While many open worlds today rely on the same mechanics, these games have come with new gameplay ideas that have helped redefine the open-world approach.

Genre over-represented for a little over two generations, the open world sometimes seems to have a hard time renewing itself. Or at least it doesn’t achieve it as much as some players would like. However, if we look closely, there continue to be open-world games from time to time that bring their small stone to the building by offering new gameplay mechanics. And if this does not necessarily always represent a revolution, it does allow players to approach the world around them in a different way—the proof with these five games.

1 The Legend of Zelda: Breath of the Wild and Free Climbing

We will all agree that on its own, The Legend of Zelda: Breath of the Wild has revolutionized the open world on many points. There are no more barriers, no more limits, just a massive world just waiting to be explored. But it’s undoubtedly its free-climbing system that brought the genre the most, giving players a sense of freedom never before seen.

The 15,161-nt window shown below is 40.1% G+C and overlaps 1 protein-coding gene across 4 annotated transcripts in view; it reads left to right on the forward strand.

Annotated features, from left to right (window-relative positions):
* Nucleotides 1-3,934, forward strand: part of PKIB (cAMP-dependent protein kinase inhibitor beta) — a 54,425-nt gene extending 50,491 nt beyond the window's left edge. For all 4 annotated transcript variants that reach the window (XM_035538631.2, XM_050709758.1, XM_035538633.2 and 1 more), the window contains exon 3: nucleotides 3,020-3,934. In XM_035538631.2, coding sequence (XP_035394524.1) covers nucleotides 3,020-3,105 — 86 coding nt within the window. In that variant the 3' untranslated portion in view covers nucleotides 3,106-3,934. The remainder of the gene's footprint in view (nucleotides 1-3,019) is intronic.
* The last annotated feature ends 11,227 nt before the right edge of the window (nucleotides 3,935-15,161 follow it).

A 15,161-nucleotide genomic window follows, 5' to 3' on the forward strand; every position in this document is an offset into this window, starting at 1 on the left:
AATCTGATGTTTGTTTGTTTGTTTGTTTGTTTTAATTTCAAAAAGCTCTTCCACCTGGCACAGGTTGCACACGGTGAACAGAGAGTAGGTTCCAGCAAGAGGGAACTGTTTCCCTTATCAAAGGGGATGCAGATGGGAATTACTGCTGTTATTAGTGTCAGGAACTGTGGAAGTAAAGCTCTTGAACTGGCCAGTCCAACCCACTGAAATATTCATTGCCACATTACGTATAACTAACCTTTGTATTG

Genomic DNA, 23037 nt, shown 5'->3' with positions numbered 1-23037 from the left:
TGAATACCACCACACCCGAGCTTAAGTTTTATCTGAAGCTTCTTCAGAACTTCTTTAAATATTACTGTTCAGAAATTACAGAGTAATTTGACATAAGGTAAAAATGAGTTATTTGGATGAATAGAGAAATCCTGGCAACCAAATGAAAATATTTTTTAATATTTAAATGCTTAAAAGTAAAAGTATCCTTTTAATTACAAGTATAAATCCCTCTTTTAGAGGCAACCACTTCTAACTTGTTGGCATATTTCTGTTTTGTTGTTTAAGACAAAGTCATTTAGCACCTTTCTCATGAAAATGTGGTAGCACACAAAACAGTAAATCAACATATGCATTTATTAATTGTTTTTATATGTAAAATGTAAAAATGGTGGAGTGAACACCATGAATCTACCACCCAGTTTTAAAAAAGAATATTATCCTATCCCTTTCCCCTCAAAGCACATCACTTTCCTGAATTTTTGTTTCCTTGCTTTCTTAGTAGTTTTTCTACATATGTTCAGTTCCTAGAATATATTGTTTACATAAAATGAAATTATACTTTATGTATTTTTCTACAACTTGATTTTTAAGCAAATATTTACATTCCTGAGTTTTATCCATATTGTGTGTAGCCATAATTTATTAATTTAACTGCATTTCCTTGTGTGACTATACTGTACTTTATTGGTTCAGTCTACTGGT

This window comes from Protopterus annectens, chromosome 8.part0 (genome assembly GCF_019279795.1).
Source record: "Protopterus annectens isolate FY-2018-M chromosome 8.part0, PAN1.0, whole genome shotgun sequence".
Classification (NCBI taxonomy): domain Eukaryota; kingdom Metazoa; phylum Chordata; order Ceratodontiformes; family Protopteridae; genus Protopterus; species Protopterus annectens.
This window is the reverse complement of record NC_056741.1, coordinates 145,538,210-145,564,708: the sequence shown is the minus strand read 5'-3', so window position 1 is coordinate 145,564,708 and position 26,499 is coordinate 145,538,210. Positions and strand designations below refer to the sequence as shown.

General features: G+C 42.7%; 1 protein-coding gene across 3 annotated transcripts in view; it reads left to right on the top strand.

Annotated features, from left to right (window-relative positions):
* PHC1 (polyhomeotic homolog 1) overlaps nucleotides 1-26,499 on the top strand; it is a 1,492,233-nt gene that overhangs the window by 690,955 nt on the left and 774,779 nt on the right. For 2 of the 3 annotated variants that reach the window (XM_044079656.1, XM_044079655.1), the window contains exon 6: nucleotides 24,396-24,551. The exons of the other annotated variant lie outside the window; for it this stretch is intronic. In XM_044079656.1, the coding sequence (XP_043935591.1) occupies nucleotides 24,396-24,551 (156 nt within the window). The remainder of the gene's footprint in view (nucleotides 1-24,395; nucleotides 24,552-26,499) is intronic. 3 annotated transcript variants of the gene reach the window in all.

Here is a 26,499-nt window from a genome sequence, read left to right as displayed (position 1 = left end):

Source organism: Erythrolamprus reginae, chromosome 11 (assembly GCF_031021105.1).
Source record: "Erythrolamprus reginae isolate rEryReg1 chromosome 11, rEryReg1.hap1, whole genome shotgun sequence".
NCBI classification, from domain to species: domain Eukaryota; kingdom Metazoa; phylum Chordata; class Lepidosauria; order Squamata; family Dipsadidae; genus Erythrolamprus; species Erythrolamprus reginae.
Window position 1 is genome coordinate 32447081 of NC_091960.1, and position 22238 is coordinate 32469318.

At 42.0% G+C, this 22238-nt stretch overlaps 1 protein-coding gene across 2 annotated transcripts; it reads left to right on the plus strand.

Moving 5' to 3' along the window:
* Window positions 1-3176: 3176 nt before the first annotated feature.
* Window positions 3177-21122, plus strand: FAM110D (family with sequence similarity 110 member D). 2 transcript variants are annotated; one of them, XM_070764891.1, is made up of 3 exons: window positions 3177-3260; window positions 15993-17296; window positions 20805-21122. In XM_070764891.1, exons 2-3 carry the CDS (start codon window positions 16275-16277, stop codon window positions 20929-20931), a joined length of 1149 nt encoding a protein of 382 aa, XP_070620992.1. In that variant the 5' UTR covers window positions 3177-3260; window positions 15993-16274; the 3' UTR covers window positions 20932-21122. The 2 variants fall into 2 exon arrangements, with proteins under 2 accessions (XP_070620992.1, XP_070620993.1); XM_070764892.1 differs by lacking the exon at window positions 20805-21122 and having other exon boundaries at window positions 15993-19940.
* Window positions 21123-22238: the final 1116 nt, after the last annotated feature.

2 Batman Arkham Asylum and its combat system

When talking about hand-to-hand combat, it’s evident that there was a before and an after Batman Arkham. Landing with its highly fluid and intuitive “free-flow” system, Rocksteady revolutionized the genre with the release of 2009’s Arkham Asylum. It’s not for nothing that a game like Marvel’s Spider-Man was inspired by it nearly a decade later.

3 Fable and the Morality System

While the morality system is present in several games today, it was still a rare mechanic outside of pure RPGs at Fable’s release. By offering players the possibility of becoming good or bad depending on their actions, the title of Lionhead Studios has thus established itself as one of the precursors in this area on the open-world side.

4 Middle-earth: Shadow of Mordor and its Nemesis System

With its Nemesis system, Monolith has completely changed the approach to the open-world by allowing it to be constantly evolving. Indeed, Shadow of Mordor was accompanied, for example, by a system of hierarchy of enemies, which implied that the latter was promoted or demoted according to our actions.

5 Ghost of Tsushima and the Guiding Wind

When players are increasingly rejecting open worlds filled with on-screen markers and indicators, Ghost of Tsushima has arrived with a nice evolution. Indeed, to not harm the immersion, Sucker Punch had the idea of ​​using the wind to guide the player through the map. An ingenious idea that will probably be picked up and adapted by many in the future.